In April, the classified advertising site Craigslist was thrust into the spotlight for its role in the case of accused murderer Phillip Markoff. Markoff, who has been dubbed the “Craigslist Killer” by the media, is currently being charged with killing a masseuse that he arranged to meet through a posting on the “erotic services” section of the site. Now, Craigslist is getting rid of “erotic services,” but this move probably won’t do much to change the sites status as an online red light district.
In a blog post sent to the Los Angeles Times, Craigslist announced that, as of today, the site will no longer be accepting new advertisements for “erotic services” and that the section will be eliminated completely in seven days. Craigslist is replacing “erotic services” with a new “adult services” section where employees will be monitoring submissions for sexual solicitations. Advertisers will be charged $10 for postings in “adult services,” which is twice as much as ads cost on the old “erotic services” boards. Interestingly, Craigslist had in the past agreed to donate their “erotic services” profits to charity to avoid claims of impropriety, but the LA Times says “that rule will not necessarily apply to the new ads.”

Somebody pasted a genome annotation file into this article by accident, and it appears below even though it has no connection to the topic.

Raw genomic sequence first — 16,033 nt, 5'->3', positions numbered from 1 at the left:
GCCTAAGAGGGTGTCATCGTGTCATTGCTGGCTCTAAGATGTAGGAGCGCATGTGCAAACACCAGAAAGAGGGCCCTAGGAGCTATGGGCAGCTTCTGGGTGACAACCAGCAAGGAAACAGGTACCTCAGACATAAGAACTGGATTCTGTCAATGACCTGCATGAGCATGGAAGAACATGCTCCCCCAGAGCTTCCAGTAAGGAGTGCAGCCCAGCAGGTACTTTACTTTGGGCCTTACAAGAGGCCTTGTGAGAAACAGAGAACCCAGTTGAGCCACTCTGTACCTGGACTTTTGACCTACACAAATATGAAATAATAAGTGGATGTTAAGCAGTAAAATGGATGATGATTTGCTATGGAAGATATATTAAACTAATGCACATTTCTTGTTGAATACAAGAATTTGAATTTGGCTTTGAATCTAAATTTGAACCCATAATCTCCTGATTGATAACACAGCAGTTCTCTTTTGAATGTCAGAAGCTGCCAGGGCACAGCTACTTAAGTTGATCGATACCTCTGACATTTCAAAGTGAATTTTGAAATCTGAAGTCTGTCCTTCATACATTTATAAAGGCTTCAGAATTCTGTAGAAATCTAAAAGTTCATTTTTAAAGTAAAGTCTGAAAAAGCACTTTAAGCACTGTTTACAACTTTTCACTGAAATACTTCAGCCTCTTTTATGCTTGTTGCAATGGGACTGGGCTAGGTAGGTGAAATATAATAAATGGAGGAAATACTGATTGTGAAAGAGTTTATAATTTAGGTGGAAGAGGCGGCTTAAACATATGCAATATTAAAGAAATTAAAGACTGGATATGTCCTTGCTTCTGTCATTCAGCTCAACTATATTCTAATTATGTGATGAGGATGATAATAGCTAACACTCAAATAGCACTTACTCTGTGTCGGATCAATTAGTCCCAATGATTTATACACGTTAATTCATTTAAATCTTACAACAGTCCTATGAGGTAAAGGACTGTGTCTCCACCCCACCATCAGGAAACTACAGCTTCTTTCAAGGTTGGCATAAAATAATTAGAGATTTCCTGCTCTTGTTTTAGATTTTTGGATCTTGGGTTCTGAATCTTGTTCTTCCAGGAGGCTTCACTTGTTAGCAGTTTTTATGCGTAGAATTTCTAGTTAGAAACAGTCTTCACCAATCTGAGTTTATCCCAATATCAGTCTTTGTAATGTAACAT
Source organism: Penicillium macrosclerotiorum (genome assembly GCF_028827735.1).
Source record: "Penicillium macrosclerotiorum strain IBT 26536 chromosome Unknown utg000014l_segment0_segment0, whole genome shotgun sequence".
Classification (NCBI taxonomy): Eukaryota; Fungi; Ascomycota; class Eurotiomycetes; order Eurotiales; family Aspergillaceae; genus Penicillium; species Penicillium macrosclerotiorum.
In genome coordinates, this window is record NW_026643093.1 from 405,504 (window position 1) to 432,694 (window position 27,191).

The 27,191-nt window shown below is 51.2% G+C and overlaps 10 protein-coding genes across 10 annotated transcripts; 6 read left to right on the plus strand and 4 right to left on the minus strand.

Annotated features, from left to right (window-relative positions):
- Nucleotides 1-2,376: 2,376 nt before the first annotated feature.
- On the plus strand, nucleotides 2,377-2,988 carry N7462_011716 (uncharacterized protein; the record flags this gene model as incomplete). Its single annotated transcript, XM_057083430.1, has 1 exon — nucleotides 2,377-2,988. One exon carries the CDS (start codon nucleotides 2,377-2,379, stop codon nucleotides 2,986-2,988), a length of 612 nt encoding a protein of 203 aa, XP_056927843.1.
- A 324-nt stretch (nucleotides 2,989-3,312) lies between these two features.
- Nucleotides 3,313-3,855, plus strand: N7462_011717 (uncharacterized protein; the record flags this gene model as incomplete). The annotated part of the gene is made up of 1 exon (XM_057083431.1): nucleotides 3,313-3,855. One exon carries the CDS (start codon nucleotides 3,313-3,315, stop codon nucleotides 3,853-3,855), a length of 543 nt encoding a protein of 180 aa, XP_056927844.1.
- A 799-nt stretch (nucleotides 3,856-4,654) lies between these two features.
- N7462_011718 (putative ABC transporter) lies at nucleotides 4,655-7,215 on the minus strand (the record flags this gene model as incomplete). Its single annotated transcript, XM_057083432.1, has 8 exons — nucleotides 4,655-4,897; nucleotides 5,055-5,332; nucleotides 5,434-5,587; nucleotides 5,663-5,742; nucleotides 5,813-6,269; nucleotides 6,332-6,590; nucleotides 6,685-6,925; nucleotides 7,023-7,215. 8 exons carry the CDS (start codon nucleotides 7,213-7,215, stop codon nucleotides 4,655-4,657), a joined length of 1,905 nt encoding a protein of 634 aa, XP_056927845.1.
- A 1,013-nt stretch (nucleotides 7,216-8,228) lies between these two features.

These changes at Craigslist will not affect the other sections of the site. Ads for prostitution regularly appear on other areas of Craigslist and getting rid of “erotic services” shouldn’t make much of a difference. Today, a quick scan through the first few ads in Craigslist’s “casual encounters” personals page for New York revealed multiple posts that were clearly advertising illicit services. In one of these posts, a woman calling herself “Lala” included a naked photo and her phone number along with an ad telling “GUYZ LOOKIN FOR A GOOD TIME? [sic]” that she “AIM[s] 2 PLZ” although “DONATIONS IS A MUST [sic].”
In another post, a woman who describes herself as a ski bunny (a popular Craigslist euphemism for people who enjoy cocaine) offers her companionship to “generous men” who are “able to supply favors” and “not affraid to spend a bit of $$$$ [sic].” Similar ads can easily be found throughout Craigslist’s personals and “therapeutic services” sections.
For now, it seems like Craigslist is making these changes to appease politicians and journalists who turned up the heat on the site in the wake of the Markoff case. If Craigslist is serious about cleaning up its act, it will need to start monitoring the entire site for illegal content.